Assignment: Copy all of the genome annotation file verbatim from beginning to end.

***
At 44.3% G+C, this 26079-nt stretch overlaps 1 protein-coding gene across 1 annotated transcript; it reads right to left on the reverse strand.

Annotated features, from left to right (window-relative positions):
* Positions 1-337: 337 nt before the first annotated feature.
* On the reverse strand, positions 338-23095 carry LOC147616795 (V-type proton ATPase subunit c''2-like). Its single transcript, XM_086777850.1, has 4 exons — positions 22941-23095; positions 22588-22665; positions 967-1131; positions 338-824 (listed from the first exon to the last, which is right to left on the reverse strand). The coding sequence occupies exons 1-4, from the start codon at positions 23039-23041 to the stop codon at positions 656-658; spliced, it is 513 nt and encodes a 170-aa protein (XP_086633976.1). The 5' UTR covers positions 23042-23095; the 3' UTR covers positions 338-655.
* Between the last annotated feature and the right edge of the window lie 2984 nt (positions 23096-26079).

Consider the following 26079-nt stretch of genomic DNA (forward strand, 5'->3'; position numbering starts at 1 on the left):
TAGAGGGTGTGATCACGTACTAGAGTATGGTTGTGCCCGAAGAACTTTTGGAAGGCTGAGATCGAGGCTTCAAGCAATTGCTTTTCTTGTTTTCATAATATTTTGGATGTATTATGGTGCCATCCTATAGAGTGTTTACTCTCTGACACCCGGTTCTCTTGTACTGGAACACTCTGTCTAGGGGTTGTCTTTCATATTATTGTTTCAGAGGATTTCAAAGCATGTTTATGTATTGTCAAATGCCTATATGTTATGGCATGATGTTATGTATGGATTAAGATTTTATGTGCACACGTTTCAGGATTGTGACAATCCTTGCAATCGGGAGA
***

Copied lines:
At 44.3% G+C, this 26079-nt stretch overlaps 1 protein-coding gene across 1 annotated transcript; it reads right to left on the reverse strand.

Annotated features, from left to right (window-relative positions):
* Positions 1-337: 337 nt before the first annotated feature.
* On the reverse strand, positions 338-23095 carry LOC147616795 (V-type proton ATPase subunit c''2-like). Its single transcript, XM_086777850.1, has 4 exons — positions 22941-23095; positions 22588-22665; positions 967-1131; positions 338-824 (listed from the first exon to the last, which is right to left on the reverse strand). The coding sequence occupies exons 1-4, from the start codon at positions 23039-23041 to the stop codon at positions 656-658; spliced, it is 513 nt and encodes a 170-aa protein (XP_086633976.1). The 5' UTR covers positions 23042-23095; the 3' UTR covers positions 338-655.
* Between the last annotated feature and the right edge of the window lie 2984 nt (positions 23096-26079).

Consider the following 26079-nt stretch of genomic DNA (forward strand, 5'->3'; position numbering starts at 1 on the left):
TAGAGGGTGTGATCACGTACTAGAGTATGGTTGTGCCCGAAGAACTTTTGGAAGGCTGAGATCGAGGCTTCAAGCAATTGCTTTTCTTGTTTTCATAATATTTTGGATGTATTATGGTGCCATCCTATAGAGTGTTTACTCTCTGACACCCGGTTCTCTTGTACTGGAACACTCTGTCTAGGGGTTGTCTTTCATATTATTGTTTCAGAGGATTTCAAAGCATGTTTATGTATTGTCAAATGCCTATATGTTATGGCATGATGTTATGTATGGATTAAGATTTTATGTGCACACGTTTCAGGATTGTGACAATCCTTGCAATCGGGAGA